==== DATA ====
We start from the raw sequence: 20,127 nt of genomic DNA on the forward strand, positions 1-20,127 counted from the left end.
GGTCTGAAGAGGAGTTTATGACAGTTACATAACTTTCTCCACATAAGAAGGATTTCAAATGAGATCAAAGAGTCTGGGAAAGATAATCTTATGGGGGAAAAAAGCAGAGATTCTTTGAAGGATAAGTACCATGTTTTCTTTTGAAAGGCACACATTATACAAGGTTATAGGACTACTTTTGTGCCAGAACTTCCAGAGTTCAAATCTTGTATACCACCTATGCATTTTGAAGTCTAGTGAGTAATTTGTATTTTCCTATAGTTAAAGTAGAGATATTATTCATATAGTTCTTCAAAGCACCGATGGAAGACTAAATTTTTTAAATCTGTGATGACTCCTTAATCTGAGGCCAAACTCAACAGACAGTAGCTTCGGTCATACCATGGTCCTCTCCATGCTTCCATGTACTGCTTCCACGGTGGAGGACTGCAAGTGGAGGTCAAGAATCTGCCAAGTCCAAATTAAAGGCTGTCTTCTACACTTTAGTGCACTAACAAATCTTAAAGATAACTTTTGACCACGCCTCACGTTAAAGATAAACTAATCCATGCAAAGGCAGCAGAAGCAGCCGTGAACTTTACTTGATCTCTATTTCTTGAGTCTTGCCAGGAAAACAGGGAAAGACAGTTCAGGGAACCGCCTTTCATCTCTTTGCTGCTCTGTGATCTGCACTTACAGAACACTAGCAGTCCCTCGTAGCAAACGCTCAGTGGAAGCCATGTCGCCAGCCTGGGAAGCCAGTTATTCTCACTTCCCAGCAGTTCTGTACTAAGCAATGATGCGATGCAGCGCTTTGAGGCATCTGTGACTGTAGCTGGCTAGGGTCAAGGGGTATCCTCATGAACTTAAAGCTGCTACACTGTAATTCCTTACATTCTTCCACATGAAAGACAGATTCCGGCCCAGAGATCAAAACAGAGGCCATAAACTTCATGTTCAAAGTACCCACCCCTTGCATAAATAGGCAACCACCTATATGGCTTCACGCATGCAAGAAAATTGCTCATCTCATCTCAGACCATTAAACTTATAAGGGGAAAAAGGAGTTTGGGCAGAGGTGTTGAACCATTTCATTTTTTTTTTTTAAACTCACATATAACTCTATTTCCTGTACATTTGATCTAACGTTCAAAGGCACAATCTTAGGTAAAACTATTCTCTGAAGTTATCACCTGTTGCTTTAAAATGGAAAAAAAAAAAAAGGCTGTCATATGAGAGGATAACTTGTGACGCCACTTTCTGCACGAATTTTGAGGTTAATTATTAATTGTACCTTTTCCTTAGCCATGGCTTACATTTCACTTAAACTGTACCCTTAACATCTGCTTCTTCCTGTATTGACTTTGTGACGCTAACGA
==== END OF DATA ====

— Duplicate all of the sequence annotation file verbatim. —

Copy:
We start from the raw sequence: 20,127 nt of genomic DNA on the forward strand, positions 1-20,127 counted from the left end.
GGTCTGAAGAGGAGTTTATGACAGTTACATAACTTTCTCCACATAAGAAGGATTTCAAATGAGATCAAAGAGTCTGGGAAAGATAATCTTATGGGGGAAAAAAGCAGAGATTCTTTGAAGGATAAGTACCATGTTTTCTTTTGAAAGGCACACATTATACAAGGTTATAGGACTACTTTTGTGCCAGAACTTCCAGAGTTCAAATCTTGTATACCACCTATGCATTTTGAAGTCTAGTGAGTAATTTGTATTTTCCTATAGTTAAAGTAGAGATATTATTCATATAGTTCTTCAAAGCACCGATGGAAGACTAAATTTTTTAAATCTGTGATGACTCCTTAATCTGAGGCCAAACTCAACAGACAGTAGCTTCGGTCATACCATGGTCCTCTCCATGCTTCCATGTACTGCTTCCACGGTGGAGGACTGCAAGTGGAGGTCAAGAATCTGCCAAGTCCAAATTAAAGGCTGTCTTCTACACTTTAGTGCACTAACAAATCTTAAAGATAACTTTTGACCACGCCTCACGTTAAAGATAAACTAATCCATGCAAAGGCAGCAGAAGCAGCCGTGAACTTTACTTGATCTCTATTTCTTGAGTCTTGCCAGGAAAACAGGGAAAGACAGTTCAGGGAACCGCCTTTCATCTCTTTGCTGCTCTGTGATCTGCACTTACAGAACACTAGCAGTCCCTCGTAGCAAACGCTCAGTGGAAGCCATGTCGCCAGCCTGGGAAGCCAGTTATTCTCACTTCCCAGCAGTTCTGTACTAAGCAATGATGCGATGCAGCGCTTTGAGGCATCTGTGACTGTAGCTGGCTAGGGTCAAGGGGTATCCTCATGAACTTAAAGCTGCTACACTGTAATTCCTTACATTCTTCCACATGAAAGACAGATTCCGGCCCAGAGATCAAAACAGAGGCCATAAACTTCATGTTCAAAGTACCCACCCCTTGCATAAATAGGCAACCACCTATATGGCTTCACGCATGCAAGAAAATTGCTCATCTCATCTCAGACCATTAAACTTATAAGGGGAAAAAGGAGTTTGGGCAGAGGTGTTGAACCATTTCATTTTTTTTTTTTAAACTCACATATAACTCTATTTCCTGTACATTTGATCTAACGTTCAAAGGCACAATCTTAGGTAAAACTATTCTCTGAAGTTATCACCTGTTGCTTTAAAATGGAAAAAAAAAAAAAGGCTGTCATATGAGAGGATAACTTGTGACGCCACTTTCTGCACGAATTTTGAGGTTAATTATTAATTGTACCTTTTCCTTAGCCATGGCTTACATTTCACTTAAACTGTACCCTTAACATCTGCTTCTTCCTGTATTGACTTTGTGACGCTAACGA